Wednesday, August 14, 2013

SIGCOMM2013: FCP: A Flexible Transport Framework for Accommodating Diversity

Presenter: Dongsu Han


The talk was about the flexible framework for network resource allocation, called FCP, that accommodates diversity by exposing a simple abstraction for resource allocation.  
Congestion control is concerned about resource allocation, which requires coordination among all participants to ensure high utilization and fairness.  Two different styles of congestion control cannot co-exist as they interfere with each other’s resource allocation.  There are two congestion control policies: end-to-end based (TCP) and router-assisted (XCP, RCP).  End-point based systems like TCP provides flexibility to deploy different algorithms and the notion of TCP friendliness provides a mechanism for co-existence between different algorithms and behaviors.  But router-assisted congestion control is more efficient than TCP in achieving high utilization, small delays and faster flow completion times.  So, the presenter presents the congestion control protocol – FTP, which combines the best of both the worlds.

They designed a protocol, which allows each domain to allocate resources (budget) to a host and make networks explicitly signal the congestion price. To ensure safe co-existence of different end-point resource allocation strategies, the system maintains a key invariant that the amount of traffic a sender can generate is limited by its budget, which is the maximum amount it can spend per unit time.
Each sender (host) is assigned a budget ($/sec), the amount, which it can spend per unit time. At the start of the flow, sender allocates part of its budget to the flow taking into account the traffic demands and application objectives.  The rate of each flow generated by the sender is equal to the budget allocated to it divided by the price for the path that the flow is traversing.  The network determines the congestion price ($/bit) for the each flow in the form of the feedback. The price of the path traversed by a flow is the sum of link prices.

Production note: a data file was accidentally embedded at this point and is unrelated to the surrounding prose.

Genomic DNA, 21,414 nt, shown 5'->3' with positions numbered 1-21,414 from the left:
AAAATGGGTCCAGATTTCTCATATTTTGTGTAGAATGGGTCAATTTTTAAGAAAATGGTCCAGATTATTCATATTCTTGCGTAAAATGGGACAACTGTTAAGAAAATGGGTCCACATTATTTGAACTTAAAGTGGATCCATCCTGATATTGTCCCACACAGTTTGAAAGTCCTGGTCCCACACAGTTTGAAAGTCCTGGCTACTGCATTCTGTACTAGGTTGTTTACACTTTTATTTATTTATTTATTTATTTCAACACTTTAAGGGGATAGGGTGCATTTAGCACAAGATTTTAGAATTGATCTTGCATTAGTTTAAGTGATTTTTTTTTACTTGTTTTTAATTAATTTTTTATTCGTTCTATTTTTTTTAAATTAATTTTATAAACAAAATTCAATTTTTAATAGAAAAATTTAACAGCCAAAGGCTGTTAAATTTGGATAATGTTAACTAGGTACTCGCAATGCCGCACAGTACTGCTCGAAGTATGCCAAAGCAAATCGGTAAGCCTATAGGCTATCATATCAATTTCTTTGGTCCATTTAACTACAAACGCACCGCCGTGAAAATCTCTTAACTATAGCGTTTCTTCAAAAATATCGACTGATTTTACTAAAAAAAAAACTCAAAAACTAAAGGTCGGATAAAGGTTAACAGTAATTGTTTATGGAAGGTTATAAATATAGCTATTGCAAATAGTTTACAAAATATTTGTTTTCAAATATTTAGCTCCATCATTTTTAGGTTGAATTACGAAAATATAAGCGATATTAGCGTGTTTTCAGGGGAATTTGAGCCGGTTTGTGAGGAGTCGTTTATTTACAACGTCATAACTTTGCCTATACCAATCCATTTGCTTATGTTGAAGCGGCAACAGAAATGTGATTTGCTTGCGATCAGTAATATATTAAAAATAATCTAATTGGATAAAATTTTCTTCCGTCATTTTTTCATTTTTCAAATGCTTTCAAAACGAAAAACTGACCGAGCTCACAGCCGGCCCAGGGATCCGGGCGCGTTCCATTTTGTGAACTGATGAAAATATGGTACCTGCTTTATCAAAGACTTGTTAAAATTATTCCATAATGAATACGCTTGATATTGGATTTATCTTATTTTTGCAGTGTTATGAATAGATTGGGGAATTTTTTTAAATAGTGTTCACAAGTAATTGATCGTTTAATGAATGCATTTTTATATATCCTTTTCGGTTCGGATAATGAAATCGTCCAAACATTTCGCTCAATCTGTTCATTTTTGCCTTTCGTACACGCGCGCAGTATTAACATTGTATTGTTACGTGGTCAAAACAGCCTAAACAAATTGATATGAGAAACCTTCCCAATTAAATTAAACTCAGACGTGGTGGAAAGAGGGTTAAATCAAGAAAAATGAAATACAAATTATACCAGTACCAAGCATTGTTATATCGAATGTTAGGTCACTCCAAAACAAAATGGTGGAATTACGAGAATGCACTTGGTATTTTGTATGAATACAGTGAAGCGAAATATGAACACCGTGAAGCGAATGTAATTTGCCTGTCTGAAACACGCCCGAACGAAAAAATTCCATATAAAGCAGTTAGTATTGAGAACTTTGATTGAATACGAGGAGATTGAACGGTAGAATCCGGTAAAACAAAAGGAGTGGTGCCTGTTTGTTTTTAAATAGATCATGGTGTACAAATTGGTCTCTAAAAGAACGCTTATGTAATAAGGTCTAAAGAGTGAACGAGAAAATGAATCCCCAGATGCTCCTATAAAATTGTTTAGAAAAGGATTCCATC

The also talked about preloading which helps in increasing or decreasing the budget amount per flow on a packet-by-packet basis.  

They compared FCP with other schemes (XCP and RCP) using packet level simulations. FCP convergence is faster than the other two for long running flows.  Average bottleneck link utilization was 99% with FCP, 93% with XCP and 97% in case of RCP. FCP handles mixed flow sizes much more gracefully and efficiently than RCP.

FCP accommodates diverse behaviors in resource allocation while utilizing explicit feedback. FCP maximizes end-point flexibility by simplifying the mechanism of coexistence. FCP’s explicit feed-back and feed-forward provides a generic interface for efficient resource allocation.

Q:  How do you allocate budget to a new flow?
A: We take from the existing flows and allocate to the new flow.

Q:  If you are aware of RUCN? And how is your approach different than them?
A: We use the similar idea where we attach the previous price to the packet header and the routers extract the price.  But the difference is that they are allocating budget over a long period of times like a month or billion periods but we allocate it for shorter duration. And here the unit is $/sec, with every second you get this budget, the constant streaming rate of budget, that’s the difference!

Q: Why can’t you achieve coexistence using multiple queues?
A: Because that is not scalable.

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